Even more impressive is assembling a methodical, musical, muscular bulk of songs, at first, released as a couple of EPs, and then stitching them together here, as though those songs, really do, belong together. As a homologous body of work, once boiled in separate pots but now right here, together, tight as hands left and right. All sharing the same supply of oxygen, wielding the same weapons against the trails of the night with brilliant grooves, swoops of experimental surprise jerking in zigzagging patterns of attack and jubilance and driven with a punishing, punk thrust. Familiar features either from the Factory or Fire roster but wrapped in modern ideas and marvelous late 70s/early 80s artwork aesthetics.
All of which is accomplished, with nothing but an already classic, already instantly recognizable, yet wholly contemporary blast of fantastic fervor and feverish onslaught. A patchworking of pathways where Dead Boys meet Delta 5. Where the Mekons meets Mo-Dettes. Where Cramps meet Kleenex. Where Bauhaus meets Bikini Kill. Where Crime meets Chrome. And breathe new life into those lungs. In other words – we have heard this band before. In the form of other bands. But not quite like those bands. We have seen them on television screens, in magazine pages, in photographs in fanzines, and pinned to bedroom walls as posters of all shapes and sizes, all poses and positions we fantasize about falling through.
Not Over delicately grazes its lips against the side of one’s neck before sinking its teeth firmly into the vital vein. The engulfing, expansive majesty of the Cocteau Twins and the erratic, abstract, abrasive odd pop jolt of the exuberant Sugarcubes, realized here whilst imagining two boys, and looking for the third, each living in a synopsis for nothingness but the third is a median made flesh for carrying things forward, onward, outward, and ultimately, outside.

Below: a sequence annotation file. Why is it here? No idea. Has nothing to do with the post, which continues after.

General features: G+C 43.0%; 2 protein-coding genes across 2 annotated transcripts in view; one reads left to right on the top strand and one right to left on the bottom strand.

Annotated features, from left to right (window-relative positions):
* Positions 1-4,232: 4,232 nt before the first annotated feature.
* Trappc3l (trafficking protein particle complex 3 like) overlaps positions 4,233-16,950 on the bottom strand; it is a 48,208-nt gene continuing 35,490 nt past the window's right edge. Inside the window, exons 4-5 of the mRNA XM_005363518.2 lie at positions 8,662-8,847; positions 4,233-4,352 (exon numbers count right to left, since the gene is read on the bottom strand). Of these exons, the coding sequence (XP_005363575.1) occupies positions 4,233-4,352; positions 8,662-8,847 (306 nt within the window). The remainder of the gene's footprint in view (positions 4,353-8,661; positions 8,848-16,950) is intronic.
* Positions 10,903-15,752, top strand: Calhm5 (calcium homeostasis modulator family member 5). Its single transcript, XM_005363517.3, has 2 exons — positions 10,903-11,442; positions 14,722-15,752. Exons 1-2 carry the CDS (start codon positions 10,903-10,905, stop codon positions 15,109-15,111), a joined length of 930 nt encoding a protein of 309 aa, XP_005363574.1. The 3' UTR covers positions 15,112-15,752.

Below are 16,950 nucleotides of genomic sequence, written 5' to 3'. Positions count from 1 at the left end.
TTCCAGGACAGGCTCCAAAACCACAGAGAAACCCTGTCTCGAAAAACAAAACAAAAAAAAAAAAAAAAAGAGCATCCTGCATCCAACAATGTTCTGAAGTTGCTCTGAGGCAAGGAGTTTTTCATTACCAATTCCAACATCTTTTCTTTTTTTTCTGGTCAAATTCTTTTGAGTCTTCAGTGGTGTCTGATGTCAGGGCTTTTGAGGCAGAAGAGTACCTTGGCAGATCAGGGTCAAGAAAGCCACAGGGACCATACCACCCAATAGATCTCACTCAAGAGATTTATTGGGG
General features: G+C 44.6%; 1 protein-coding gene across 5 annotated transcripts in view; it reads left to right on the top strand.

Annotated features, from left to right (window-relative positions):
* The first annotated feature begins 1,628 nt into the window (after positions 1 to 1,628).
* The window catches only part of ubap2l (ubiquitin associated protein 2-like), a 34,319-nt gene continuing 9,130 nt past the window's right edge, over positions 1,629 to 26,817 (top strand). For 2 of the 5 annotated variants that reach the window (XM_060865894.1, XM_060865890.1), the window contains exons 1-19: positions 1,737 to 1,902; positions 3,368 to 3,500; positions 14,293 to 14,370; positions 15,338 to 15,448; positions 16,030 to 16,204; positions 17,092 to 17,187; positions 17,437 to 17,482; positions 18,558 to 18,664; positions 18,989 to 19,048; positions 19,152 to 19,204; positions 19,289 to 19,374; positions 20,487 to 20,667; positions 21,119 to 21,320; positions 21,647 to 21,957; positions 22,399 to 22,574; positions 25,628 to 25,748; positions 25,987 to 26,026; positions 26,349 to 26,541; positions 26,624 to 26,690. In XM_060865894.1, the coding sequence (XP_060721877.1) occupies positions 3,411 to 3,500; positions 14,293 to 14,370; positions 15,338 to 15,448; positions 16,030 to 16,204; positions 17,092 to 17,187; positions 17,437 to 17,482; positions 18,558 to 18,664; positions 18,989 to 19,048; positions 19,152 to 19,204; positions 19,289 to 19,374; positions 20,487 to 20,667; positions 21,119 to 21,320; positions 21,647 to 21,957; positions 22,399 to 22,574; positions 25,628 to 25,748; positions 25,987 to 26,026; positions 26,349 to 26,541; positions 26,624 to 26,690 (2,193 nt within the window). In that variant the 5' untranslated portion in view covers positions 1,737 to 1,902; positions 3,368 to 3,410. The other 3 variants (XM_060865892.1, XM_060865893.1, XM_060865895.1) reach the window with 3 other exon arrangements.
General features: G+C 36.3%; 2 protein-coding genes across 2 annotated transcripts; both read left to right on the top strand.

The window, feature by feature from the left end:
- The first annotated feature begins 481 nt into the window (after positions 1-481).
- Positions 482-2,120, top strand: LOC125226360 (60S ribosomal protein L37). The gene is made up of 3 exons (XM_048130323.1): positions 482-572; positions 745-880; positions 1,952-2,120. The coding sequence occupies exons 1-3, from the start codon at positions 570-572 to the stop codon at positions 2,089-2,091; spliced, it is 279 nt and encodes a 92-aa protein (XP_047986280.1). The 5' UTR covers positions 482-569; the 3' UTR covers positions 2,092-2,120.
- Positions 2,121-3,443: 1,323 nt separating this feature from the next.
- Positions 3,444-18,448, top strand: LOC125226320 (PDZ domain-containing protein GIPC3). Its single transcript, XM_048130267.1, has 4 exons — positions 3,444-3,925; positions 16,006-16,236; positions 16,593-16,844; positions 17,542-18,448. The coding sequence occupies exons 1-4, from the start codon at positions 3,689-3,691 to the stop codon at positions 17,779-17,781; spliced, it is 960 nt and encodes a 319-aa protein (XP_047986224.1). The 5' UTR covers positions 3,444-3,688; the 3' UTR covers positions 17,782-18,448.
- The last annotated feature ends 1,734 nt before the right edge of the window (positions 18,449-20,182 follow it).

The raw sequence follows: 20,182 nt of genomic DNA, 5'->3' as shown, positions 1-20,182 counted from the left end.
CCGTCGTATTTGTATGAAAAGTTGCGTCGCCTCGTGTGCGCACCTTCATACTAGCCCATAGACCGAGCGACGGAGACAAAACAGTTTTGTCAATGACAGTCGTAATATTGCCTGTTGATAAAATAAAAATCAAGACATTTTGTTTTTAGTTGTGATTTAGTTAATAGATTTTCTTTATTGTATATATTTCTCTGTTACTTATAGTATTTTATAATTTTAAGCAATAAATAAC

Completing the collection here is just that – Outside. The damaged, magnetic dance of a rhythm section spins and dips like somersaults and cartwheels, with its sawtooth guitar slashes partnered with the captivating trap of ruthless beauty and Eno/Ernst gloom of melodicism is sung aloud from the core of the earth or the centre of the city. The eruptive drums catch fire whilst the forceful, distorted lunge of the elated bass eventually grind to a halt and falling through a hole to the glistening, whispering synths through the forest leaves. Only to find themselves in a Peel Session in ‘78 or supporting Television at CBGSs in ’76. Postcards can always be wormholes. For Lorelei and Regina.
This group makes it okay to imagine. Imagination is sexy. Perhaps the rumor is true that at least one in three people we know in this life is imaginary. I know I am. But you don’t know me.
The two self-titled 12″s EPs from 2011 and 2013 remastered in 2020 and collected together on cassette will be shipped on September 21st, 2020.
Downloads of the album available to purchase now.
Ryan Walker is a writer from Bolton. His archive can be found online here.
Photo copyright Rosalee Bernabe.